Transfer of control for distinct software licences

Transfer of control for distinct software licences – IFRS 15 provides additional application guidance to help entities determine when control transfers for distinct licences of intellectual property, based on the nature of the promise to the customer. This application guidance is applicable for both perpetual and term software licences.

 

IFRS 15 states that entities provide their customers with either:

Transfer of control for distinct software licences

 

If the licence does not meet all three criteria, the licence is a right to use by default and the entity would recognise revenue at the point in time when the licence is delivered.

The key determinant of whether a licence is a right to access is whether the entity is required to undertake activities that affect the licenced intellectual property (or the customer has a reasonable expectation that the entity will do so) and the customer is, therefore, exposed to positive or negative effects resulting from those changes.

These activities must not meet the definition of a performance obligation. However, the activities can be part of an entity’s ongoing and ordinary activities and customary business practices (i.e., they do not have to be activities the entity is undertaking specifically as a result of the contract with the customer). Furthermore, IFRS 15 notes that the existence of a shared economic interest between the parties (e.g., sales or usage-based royalties) may indicate that the customer has a reasonable expectation that the entity will undertake such activities.

When an entity is making this assessment (i.e., whether the licence is a promise to provide a right to access), it must exclude the effects of any other performance obligations in the arrangement. For example, assume an entity enters into a software arrangement with a customer for a software licence, with unspecified upgrades on a when-and-if available basis and telephone support.

Something else -   Licensing provides rights to a customer

The entity first determines whether the licence, telephone support and the promise to provide unspecified upgrades are separate performance obligations.

If the entity concludes that the telephone support is a warranty element, rather than a revenue element, the contract will include two revenue elements: the software licence and the unspecified upgrades. Furthermore, if the entity determines that a licence is distinct, the entity will apply the licence application guidance to determine whether control transfers over time or at a point in time. Transfer of control for distinct licences

A software licence that represents a right to use the software is recognised at a point in time if the entity has no contractual (explicit or implicit) obligation to undertake activities that will significantly affect the software licence during the licence period beyond any changes and activities associated with the unspecified future upgrade rights. In the example in the preceding paragraph, all three criteria for a right to access are not met, and the entity’s promise is a right to use the licence (and therefore revenue is recognised at a point in time).

See IFRS 15 IE 276 – IE 277 Transfer of control for distinct licences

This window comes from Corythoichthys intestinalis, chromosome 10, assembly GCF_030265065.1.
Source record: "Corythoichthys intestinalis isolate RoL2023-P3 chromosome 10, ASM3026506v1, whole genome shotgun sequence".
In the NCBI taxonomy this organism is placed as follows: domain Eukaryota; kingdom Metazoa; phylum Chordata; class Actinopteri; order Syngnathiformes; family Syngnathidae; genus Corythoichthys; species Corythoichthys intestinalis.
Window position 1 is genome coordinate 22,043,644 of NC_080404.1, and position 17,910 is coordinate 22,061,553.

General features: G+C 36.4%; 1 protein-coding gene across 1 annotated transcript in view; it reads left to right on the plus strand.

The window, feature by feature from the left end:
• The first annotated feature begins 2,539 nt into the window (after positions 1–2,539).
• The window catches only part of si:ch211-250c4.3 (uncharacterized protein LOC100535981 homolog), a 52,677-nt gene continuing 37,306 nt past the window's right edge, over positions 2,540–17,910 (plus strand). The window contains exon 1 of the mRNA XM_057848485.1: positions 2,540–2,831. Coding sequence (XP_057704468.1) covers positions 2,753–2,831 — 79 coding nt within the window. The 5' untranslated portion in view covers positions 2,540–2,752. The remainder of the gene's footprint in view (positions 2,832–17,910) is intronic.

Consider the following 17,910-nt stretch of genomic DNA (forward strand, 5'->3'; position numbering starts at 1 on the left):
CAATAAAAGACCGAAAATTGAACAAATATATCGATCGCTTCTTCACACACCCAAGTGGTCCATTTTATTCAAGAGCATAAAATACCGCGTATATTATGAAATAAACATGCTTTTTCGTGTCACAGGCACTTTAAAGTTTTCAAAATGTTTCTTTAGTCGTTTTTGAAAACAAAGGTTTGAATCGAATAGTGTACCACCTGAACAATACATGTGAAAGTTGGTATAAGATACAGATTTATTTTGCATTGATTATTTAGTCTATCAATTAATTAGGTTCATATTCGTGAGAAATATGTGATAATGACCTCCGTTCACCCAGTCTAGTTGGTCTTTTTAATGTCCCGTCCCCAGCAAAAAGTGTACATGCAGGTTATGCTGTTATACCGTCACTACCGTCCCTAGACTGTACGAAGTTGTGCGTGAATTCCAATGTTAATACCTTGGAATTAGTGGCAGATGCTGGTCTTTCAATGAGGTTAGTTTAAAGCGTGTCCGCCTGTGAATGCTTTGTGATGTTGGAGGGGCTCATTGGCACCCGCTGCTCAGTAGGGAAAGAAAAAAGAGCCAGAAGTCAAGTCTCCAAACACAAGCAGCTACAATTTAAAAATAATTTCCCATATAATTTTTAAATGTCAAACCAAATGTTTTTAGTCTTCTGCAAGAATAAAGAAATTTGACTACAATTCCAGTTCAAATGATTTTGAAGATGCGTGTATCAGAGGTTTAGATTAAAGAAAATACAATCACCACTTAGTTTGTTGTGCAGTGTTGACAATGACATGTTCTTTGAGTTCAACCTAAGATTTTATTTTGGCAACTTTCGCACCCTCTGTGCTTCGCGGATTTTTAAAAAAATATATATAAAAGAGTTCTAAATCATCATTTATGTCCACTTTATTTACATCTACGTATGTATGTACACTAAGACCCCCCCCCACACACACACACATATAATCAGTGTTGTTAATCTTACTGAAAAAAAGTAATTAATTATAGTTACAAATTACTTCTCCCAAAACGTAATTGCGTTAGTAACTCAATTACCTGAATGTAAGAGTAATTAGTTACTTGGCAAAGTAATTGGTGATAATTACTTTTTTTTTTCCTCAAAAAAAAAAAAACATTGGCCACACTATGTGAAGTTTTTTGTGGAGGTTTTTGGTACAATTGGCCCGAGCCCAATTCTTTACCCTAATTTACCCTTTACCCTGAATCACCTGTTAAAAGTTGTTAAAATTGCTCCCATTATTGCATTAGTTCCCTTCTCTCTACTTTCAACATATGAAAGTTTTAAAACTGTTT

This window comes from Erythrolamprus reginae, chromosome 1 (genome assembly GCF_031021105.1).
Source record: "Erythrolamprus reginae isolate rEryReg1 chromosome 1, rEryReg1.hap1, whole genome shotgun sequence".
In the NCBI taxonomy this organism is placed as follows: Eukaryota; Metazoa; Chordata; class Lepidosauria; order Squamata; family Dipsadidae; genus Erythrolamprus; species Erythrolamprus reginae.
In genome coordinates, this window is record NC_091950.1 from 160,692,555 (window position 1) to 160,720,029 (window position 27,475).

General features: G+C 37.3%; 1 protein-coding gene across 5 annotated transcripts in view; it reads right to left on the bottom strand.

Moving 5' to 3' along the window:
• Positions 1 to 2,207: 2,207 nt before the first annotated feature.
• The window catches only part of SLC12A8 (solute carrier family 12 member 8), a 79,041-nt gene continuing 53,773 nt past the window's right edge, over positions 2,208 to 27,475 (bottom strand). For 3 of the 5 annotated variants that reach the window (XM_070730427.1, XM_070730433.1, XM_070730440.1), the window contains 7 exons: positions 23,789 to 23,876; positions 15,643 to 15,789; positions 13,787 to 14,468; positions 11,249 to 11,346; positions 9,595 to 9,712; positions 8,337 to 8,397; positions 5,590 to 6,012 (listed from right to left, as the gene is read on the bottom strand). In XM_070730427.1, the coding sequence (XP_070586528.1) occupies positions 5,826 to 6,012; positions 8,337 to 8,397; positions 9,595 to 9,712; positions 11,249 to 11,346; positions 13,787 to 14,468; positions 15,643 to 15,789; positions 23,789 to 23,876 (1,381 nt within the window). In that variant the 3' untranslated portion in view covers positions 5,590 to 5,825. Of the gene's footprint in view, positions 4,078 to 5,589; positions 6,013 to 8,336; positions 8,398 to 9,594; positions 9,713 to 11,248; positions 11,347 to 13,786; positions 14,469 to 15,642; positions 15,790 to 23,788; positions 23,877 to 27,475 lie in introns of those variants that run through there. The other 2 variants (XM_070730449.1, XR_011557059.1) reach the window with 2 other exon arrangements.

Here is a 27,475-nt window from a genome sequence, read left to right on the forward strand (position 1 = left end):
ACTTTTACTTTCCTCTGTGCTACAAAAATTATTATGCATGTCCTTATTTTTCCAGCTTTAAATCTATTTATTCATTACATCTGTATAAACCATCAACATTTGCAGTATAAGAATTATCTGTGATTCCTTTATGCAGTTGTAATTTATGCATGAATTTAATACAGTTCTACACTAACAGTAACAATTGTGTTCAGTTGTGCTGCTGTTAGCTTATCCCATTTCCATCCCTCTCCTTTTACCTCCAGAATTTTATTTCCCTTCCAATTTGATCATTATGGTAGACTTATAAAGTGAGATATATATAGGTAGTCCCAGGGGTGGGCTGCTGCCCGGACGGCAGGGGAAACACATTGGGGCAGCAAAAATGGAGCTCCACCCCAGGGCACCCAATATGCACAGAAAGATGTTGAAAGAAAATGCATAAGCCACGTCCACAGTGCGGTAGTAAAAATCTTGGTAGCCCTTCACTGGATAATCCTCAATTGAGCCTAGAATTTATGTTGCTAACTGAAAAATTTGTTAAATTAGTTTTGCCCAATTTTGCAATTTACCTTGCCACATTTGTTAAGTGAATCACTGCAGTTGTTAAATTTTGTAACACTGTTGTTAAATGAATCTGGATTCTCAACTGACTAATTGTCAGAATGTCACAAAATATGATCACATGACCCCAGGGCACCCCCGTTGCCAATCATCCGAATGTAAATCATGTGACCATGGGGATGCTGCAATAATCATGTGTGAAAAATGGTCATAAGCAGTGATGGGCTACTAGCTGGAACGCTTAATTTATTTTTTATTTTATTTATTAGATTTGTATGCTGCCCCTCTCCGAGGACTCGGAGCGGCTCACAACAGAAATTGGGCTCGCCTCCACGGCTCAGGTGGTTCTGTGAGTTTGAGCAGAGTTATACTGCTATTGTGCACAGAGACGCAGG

Alternatively, a software licence that represents a right to access the software is recognised over the licence period if an entity concludes that there are activities that will significantly affect the software licence during the licence period beyond the unspecified future upgrades. That is, while the unspecified upgrades can directly change the intellectual property, other activities could also significantly affect it. Transfer of control for distinct licences

Software entities may find that many licences of software will represent rights to use the software and the related revenue will be recognised at a point in time. This is because the benefits from the entity’s activities in the contract (e.g., unspecified upgrade rights) are promises of service that are separate performance obligations and not contemplated in the assessment for determining the nature of the licence.

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BackgroundTransfer of control for distinct software licences

The technology industry comprises numerous subsectors, including, but not limited to, computers and networking, semiconductors, financial technology, software and internet, the internet of things, health technology, and clean technology. Each subsector has diverse product and service offerings and various revenue recognition issues. Determining how to allocate consideration among elements of an arrangement and when to recognize revenue can be extremely complex and, as a result, industry-specific revenue recognition models were previously developed. The new revenue standard replaces these multiple sets of guidance with a single revenue recognition model, regardless of industry.

While the new standards (ASC 606 and IFRS 15) include a number of specific factors to consider, they are principles–based standards. Accordingly, entities should ensure that revenue recognition is ultimately consistent with the substance of the arrangement.

Transfer of control for distinct software licences

Transfer of control for distinct software licences

Transfer of control for distinct software licences Transfer of control for distinct software licences Transfer of control for distinct software licences

Transfer of control for distinct software licences Transfer of control for distinct software licences Transfer of control for distinct software licences

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